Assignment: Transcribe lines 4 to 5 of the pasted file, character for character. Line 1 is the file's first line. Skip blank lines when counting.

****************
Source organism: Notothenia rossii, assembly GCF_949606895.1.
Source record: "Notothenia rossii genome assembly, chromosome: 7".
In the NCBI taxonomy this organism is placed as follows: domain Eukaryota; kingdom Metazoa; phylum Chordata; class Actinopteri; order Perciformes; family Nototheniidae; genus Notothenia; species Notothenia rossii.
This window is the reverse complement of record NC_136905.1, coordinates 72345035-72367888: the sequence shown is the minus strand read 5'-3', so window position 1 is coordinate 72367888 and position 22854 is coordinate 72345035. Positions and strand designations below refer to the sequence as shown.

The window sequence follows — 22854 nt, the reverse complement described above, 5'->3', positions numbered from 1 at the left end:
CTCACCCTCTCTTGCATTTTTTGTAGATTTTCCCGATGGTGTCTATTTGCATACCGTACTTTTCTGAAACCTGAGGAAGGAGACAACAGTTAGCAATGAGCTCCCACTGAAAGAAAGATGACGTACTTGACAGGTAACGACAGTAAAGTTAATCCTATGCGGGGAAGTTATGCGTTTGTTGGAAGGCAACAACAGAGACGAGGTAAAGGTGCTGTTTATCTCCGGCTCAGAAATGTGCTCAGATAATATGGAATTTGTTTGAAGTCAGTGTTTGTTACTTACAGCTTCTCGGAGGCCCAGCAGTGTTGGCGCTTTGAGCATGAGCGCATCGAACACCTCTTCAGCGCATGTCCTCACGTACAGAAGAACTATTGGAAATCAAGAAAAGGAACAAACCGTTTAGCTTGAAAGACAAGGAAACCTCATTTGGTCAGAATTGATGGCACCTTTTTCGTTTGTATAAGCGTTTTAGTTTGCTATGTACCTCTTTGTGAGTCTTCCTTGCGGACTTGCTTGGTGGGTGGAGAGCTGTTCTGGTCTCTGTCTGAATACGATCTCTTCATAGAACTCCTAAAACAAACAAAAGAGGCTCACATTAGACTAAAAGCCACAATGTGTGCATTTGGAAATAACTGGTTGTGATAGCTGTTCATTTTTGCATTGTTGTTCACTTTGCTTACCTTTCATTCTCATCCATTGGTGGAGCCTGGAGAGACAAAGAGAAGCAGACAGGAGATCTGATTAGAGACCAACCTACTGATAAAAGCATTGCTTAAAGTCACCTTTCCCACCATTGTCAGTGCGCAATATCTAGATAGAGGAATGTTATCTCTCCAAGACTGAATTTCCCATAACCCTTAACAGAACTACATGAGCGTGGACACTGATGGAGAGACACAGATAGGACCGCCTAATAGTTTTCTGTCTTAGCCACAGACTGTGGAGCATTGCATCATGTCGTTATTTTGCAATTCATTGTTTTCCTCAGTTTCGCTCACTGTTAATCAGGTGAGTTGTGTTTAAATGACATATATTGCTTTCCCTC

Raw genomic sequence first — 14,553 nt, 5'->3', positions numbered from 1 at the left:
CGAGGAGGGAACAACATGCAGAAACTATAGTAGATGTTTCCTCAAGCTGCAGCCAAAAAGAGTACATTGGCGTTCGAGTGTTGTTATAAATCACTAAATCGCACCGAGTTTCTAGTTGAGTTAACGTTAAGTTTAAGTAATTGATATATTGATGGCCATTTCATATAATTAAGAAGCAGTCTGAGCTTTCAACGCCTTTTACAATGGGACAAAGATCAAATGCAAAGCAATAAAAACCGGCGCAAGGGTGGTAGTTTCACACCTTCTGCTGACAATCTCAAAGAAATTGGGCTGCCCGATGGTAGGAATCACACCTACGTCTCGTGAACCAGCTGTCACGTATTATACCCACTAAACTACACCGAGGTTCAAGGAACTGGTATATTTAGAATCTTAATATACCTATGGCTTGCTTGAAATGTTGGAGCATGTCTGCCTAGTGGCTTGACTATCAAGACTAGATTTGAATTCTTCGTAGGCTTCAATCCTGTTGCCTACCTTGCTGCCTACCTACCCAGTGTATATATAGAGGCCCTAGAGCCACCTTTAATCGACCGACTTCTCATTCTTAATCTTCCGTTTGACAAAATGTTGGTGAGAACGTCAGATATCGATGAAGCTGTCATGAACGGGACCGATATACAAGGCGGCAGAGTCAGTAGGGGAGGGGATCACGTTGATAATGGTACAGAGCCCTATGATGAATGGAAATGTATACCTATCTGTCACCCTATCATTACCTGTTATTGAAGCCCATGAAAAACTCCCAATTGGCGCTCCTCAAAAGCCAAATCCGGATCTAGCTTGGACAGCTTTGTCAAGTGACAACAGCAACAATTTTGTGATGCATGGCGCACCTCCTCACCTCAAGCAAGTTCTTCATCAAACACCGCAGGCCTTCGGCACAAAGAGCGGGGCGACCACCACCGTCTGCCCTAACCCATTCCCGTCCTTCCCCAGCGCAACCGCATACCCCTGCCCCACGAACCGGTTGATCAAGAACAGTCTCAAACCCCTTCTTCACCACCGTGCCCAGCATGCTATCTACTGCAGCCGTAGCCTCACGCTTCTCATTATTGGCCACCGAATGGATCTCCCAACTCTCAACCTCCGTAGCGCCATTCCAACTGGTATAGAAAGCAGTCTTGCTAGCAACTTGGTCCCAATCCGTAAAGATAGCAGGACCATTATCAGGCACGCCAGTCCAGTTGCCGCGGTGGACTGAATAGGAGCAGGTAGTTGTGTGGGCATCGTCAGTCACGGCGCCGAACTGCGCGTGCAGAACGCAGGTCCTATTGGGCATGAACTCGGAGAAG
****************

This window is the reverse complement of record NC_136905.1, coordinates 72345035-72367888: the sequence shown is the minus strand read 5'-3', so window position 1 is coordinate 72367888 and position 22854 is coordinate 72345035. Positions and strand designations below refer to the sequence as shown.

The window sequence follows — 22854 nt, the reverse complement described above, 5'->3', positions numbered from 1 at the left end: